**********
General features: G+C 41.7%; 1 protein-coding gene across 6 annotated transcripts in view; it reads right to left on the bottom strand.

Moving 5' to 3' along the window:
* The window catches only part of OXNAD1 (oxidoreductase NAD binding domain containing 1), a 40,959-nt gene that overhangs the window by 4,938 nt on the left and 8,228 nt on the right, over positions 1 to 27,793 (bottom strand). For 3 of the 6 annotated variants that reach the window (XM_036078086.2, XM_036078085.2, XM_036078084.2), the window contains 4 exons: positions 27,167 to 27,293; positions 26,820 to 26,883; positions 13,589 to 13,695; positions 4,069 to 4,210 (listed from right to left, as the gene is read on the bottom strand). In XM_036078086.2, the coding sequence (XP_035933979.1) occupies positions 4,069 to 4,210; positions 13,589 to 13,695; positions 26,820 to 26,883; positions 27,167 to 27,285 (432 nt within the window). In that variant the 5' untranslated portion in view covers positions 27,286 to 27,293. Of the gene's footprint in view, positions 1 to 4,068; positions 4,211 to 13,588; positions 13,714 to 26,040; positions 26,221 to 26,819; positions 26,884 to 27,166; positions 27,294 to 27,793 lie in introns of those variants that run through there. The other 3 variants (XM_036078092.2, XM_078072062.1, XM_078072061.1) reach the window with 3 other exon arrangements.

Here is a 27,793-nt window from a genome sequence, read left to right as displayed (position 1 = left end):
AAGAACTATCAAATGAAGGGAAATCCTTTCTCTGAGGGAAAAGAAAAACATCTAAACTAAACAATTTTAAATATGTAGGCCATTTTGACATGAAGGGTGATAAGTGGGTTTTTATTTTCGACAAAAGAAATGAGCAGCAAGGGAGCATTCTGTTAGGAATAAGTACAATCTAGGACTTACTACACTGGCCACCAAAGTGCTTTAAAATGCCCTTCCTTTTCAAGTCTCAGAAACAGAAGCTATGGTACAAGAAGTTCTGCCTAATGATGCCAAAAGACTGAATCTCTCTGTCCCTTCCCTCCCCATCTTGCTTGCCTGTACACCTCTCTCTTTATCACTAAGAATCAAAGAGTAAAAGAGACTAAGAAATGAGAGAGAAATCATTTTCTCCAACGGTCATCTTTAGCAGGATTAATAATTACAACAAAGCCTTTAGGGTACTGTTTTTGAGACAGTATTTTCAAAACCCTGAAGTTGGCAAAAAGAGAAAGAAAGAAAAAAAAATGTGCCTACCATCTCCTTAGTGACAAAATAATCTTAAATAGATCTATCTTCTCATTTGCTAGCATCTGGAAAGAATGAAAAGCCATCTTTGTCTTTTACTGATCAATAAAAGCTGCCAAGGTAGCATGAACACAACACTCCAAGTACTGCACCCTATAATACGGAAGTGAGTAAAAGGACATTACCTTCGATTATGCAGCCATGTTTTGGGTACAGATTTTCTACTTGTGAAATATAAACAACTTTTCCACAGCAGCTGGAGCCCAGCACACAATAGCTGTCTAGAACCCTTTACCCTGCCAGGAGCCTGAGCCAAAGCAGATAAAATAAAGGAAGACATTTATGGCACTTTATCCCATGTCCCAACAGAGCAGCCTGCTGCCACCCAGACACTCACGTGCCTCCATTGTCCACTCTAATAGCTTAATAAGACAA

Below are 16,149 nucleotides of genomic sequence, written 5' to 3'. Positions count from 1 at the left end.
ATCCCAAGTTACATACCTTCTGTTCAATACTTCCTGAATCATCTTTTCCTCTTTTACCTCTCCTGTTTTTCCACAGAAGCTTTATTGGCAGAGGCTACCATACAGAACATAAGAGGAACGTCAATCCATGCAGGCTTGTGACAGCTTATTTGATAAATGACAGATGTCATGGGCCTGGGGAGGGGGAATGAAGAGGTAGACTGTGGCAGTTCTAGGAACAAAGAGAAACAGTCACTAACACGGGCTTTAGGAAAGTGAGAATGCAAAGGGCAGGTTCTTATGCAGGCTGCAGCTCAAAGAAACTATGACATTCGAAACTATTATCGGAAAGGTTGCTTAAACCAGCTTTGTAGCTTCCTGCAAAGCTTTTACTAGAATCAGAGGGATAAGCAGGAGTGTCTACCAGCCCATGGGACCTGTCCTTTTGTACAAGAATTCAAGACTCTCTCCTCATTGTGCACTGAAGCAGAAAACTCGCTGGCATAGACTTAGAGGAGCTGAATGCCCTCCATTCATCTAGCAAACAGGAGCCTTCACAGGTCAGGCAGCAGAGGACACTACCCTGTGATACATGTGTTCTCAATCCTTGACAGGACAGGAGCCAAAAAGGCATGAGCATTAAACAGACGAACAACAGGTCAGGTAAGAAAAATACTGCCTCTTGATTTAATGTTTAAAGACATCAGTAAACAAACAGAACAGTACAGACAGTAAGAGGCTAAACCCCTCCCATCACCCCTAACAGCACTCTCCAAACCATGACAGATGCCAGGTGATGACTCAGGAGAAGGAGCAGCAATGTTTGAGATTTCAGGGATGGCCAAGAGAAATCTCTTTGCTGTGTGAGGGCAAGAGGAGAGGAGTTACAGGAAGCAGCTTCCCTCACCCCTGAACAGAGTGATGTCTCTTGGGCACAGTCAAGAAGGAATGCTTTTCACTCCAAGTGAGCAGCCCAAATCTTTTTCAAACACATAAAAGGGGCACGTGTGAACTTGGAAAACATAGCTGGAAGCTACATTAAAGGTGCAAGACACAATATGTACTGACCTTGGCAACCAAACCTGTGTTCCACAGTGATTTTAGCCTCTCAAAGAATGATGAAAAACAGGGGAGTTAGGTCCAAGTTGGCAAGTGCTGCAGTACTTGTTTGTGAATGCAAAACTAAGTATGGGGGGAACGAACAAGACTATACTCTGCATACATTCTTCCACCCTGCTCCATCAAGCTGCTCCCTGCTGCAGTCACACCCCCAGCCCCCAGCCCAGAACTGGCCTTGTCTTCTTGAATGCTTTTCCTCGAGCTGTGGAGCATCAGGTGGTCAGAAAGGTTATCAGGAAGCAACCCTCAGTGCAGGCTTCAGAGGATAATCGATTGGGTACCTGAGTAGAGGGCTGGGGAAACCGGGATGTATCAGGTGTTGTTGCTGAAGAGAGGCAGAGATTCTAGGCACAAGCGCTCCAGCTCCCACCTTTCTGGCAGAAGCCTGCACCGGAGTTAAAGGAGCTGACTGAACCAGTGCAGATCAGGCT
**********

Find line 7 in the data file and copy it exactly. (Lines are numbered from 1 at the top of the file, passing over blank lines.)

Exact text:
ATCCCAAGTTACATACCTTCTGTTCAATACTTCCTGAATCATCTTTTCCTCTTTTACCTCTCCTGTTTTTCCACAGAAGCTTTATTGGCAGAGGCTACCATACAGAACATAAGAGGAACGTCAATCCATGCAGGCTTGTGACAGCTTATTTGATAAATGACAGATGTCATGGGCCTGGGGAGGGGGAATGAAGAGGTAGACTGTGGCAGTTCTAGGAACAAAGAGAAACAGTCACTAACACGGGCTTTAGGAAAGTGAGAATGCAAAGGGCAGGTTCTTATGCAGGCTGCAGCTCAAAGAAACTATGACATTCGAAACTATTATCGGAAAGGTTGCTTAAACCAGCTTTGTAGCTTCCTGCAAAGCTTTTACTAGAATCAGAGGGATAAGCAGGAGTGTCTACCAGCCCATGGGACCTGTCCTTTTGTACAAGAATTCAAGACTCTCTCCTCATTGTGCACTGAAGCAGAAAACTCGCTGGCATAGACTTAGAGGAGCTGAATGCCCTCCATTCATCTAGCAAACAGGAGCCTTCACAGGTCAGGCAGCAGAGGACACTACCCTGTGATACATGTGTTCTCAATCCTTGACAGGACAGGAGCCAAAAAGGCATGAGCATTAAACAGACGAACAACAGGTCAGGTAAGAAAAATACTGCCTCTTGATTTAATGTTTAAAGACATCAGTAAACAAACAGAACAGTACAGACAGTAAGAGGCTAAACCCCTCCCATCACCCCTAACAGCACTCTCCAAACCATGACAGATGCCAGGTGATGACTCAGGAGAAGGAGCAGCAATGTTTGAGATTTCAGGGATGGCCAAGAGAAATCTCTTTGCTGTGTGAGGGCAAGAGGAGAGGAGTTACAGGAAGCAGCTTCCCTCACCCCTGAACAGAGTGATGTCTCTTGGGCACAGTCAAGAAGGAATGCTTTTCACTCCAAGTGAGCAGCCCAAATCTTTTTCAAACACATAAAAGGGGCACGTGTGAACTTGGAAAACATAGCTGGAAGCTACATTAAAGGTGCAAGACACAATATGTACTGACCTTGGCAACCAAACCTGTGTTCCACAGTGATTTTAGCCTCTCAAAGAATGATGAAAAACAGGGGAGTTAGGTCCAAGTTGGCAAGTGCTGCAGTACTTGTTTGTGAATGCAAAACTAAGTATGGGGGGAACGAACAAGACTATACTCTGCATACATTCTTCCACCCTGCTCCATCAAGCTGCTCCCTGCTGCAGTCACACCCCCAGCCCCCAGCCCAGAACTGGCCTTGTCTTCTTGAATGCTTTTCCTCGAGCTGTGGAGCATCAGGTGGTCAGAAAGGTTATCAGGAAGCAACCCTCAGTGCAGGCTTCAGAGGATAATCGATTGGGTACCTGAGTAGAGGGCTGGGGAAACCGGGATGTATCAGGTGTTGTTGCTGAAGAGAGGCAGAGATTCTAGGCACAAGCGCTCCAGCTCCCACCTTTCTGGCAGAAGCCTGCACCGGAGTTAAAGGAGCTGACTGAACCAGTGCAGATCAGGCT